data matrix code generator c# Virtual Functions and Double Thunking in C#

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Virtual Functions and Double Thunking
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The double-thunking problem described in the context of native function pointers can also occur when managed virtual functions are called from managed code. Figure 9-9 shows an example.
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Figure 9-9. Calling managed virtual functions from native code In this sample, both main and the virtual functions of SampleClass are compiled to managed code. Since native callers could also call the virtual functions, the vtable entries in the SampleClass vtable are function pointers to unmanaged-to-managed thunks. When managed code calls such a virtual function, it first picks the corresponding virtual function pointer from the vtable. To call the virtual function via the function pointer, a managed-to-unmanaged thunk is necessary because the vtable entry refers to the unmanaged-to-managed thunk, which is an unmanaged function.
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CHAPTER 9 MANAGED-UNMANAGED TRANSITIONS
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In this scenario, managed code calls the managed function SampleClass::F2 with two transitions, not directly. This is another variant of the double-thunking problem. Since in C++ code, virtual functions are used more often than function pointers, double-thunking occurs more often in this context. To solve this problem, virtual functions of native classes can be defined with the managed calling convention __clrcall. By using this calling convention, you close the door for native callers managed callers, on the other hand, do not face the double-thunking problem. However, you should be aware that you can only avoid double thunking if you use __clrcall when you introduce the virtual function. It is not possible to overwrite a virtual function that has a native calling convention with a __clrcall function. For example, if a native class library defines the virtual function void __thiscall f(), you cannot provide the override void __clrcall f().
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Performance of Thunks
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So far, I have only mentioned that calls via thunks are slower than method calls that do not cross a managed-unmanaged boundary. To decide whether the overhead of a transition is acceptable or not, you will likely need more precise information. The next sections explain the overhead of the different transitions. I will especially examine transitions based on interoperability vtables, P/Invoke metadata, and the CALLI instruction. Furthermore, I will discuss how to use a special optimization option for P/Invoke metadata and certain internal aspects of managed-unmanaged thunks that can affect the way you write code. To discuss the overhead of transitions, I have written an application that measures different interoperability scenarios. The code for this application is provided in Appendix B. You can also download it from the Source Code/Download section of the Apress web site (www.apress. com/) so that you can reproduce the performance tests on your machine or adapt them to your own special scenarios. To determine the performance of thunks for C functions, the application uses a native and a managed global function defined in the application itself (fManagedLocal and fNativeLocal), as well as a native and a managed function imported from an external DLL (fManagedFromDLL and fNativeFromDLL). The application measures how long it takes to call each of these methods directly, as well as via function pointers from native and managed code. For each measurement, 100 million calls are done. Table 9-2 shows the measured results on my machine (Pentium M 780, 2.26 GHz).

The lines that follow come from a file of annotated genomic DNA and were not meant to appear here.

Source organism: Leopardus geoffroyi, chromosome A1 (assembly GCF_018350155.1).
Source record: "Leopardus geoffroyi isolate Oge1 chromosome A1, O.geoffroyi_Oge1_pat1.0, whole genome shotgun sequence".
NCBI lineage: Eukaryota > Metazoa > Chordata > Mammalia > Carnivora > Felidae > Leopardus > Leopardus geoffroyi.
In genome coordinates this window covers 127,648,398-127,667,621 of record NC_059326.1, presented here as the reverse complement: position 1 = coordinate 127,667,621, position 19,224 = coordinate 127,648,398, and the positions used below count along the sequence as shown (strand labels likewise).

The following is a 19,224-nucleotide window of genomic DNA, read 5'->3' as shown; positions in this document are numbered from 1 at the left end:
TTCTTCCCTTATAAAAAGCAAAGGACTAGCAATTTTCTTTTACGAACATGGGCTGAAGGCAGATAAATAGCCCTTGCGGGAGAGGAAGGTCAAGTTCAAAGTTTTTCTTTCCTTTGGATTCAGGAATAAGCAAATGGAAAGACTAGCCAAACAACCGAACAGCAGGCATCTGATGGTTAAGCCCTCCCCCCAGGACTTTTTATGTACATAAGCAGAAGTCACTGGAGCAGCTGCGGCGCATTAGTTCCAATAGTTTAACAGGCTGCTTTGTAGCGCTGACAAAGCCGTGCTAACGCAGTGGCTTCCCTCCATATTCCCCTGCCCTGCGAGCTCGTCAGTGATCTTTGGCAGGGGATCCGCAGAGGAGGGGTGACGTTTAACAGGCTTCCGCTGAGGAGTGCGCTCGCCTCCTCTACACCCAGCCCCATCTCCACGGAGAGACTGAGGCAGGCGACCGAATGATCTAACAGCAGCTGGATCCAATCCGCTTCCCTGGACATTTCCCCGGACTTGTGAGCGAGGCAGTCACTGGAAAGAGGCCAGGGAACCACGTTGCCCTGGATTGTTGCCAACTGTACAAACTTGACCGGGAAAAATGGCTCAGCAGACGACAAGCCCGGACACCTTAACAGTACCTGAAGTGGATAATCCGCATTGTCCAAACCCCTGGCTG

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Table 9-2. Performance of Thunks for Global Functions
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Direct Method Invocations (Not Via Function Pointers)
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Caller Callee Managed Function from Same Assembly (fManagedLocal) Managed Code Native Code
Indirect Calls (Via Function Pointers)
Managed Code Via __stdcall*: 2.30s Native Code
0.32s M M
2.12s U M
M U M Via __clrcall*: 0.30s M M
2.07s U M
Native Function From Same Assembly (fNativeLocal) Managed Function From Imported DLL (fManagedFromDLL) Native Function from Imported DLL (fNativeFromDLL)
0.63s M U
0.41s U U
0.63s
0.41s U U
3.54s M U M 1.97s M U
2.12s U M 0.41s U U
2.39s M U M 0.63s M U
2.07s U M 0.41s U U
In addition to C functions, the application measures calls to virtual and nonvirtual functions of C++ classes defined in the application itself, as well as in an external DLL. The results are shown in Table 9-3. Again, all functions are called from managed code as well as from native code. Table 9-3. Performance of Thunks for Member Functions of Native Classes
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